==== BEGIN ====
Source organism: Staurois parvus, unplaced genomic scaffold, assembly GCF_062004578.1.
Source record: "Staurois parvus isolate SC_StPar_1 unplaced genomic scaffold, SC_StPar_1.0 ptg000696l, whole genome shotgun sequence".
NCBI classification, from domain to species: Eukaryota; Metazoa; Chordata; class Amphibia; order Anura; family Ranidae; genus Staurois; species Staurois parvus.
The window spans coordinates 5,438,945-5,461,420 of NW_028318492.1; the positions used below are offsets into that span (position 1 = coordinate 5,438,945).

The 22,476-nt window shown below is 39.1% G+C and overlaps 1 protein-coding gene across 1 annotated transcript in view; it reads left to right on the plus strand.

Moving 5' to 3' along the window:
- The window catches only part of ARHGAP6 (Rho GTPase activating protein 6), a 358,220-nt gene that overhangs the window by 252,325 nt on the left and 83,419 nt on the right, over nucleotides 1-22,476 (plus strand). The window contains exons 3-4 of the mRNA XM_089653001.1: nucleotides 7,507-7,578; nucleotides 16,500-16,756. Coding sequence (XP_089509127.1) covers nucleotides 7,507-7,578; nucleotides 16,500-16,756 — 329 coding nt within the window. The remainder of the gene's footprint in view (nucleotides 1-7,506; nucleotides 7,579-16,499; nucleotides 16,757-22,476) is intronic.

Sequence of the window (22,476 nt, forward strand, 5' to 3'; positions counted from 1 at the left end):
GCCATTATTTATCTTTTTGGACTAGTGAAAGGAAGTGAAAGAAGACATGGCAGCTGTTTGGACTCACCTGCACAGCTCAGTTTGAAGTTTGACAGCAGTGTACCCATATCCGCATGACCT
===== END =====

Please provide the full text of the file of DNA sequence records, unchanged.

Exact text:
Source organism: Staurois parvus, unplaced genomic scaffold, assembly GCF_062004578.1.
Source record: "Staurois parvus isolate SC_StPar_1 unplaced genomic scaffold, SC_StPar_1.0 ptg000696l, whole genome shotgun sequence".
NCBI classification, from domain to species: Eukaryota; Metazoa; Chordata; class Amphibia; order Anura; family Ranidae; genus Staurois; species Staurois parvus.
The window spans coordinates 5,438,945-5,461,420 of NW_028318492.1; the positions used below are offsets into that span (position 1 = coordinate 5,438,945).

The 22,476-nt window shown below is 39.1% G+C and overlaps 1 protein-coding gene across 1 annotated transcript in view; it reads left to right on the plus strand.

Moving 5' to 3' along the window:
- The window catches only part of ARHGAP6 (Rho GTPase activating protein 6), a 358,220-nt gene that overhangs the window by 252,325 nt on the left and 83,419 nt on the right, over nucleotides 1-22,476 (plus strand). The window contains exons 3-4 of the mRNA XM_089653001.1: nucleotides 7,507-7,578; nucleotides 16,500-16,756. Coding sequence (XP_089509127.1) covers nucleotides 7,507-7,578; nucleotides 16,500-16,756 — 329 coding nt within the window. The remainder of the gene's footprint in view (nucleotides 1-7,506; nucleotides 7,579-16,499; nucleotides 16,757-22,476) is intronic.

Sequence of the window (22,476 nt, forward strand, 5' to 3'; positions counted from 1 at the left end):
GCCATTATTTATCTTTTTGGACTAGTGAAAGGAAGTGAAAGAAGACATGGCAGCTGTTTGGACTCACCTGCACAGCTCAGTTTGAAGTTTGACAGCAGTGTACCCATATCCGCATGACCT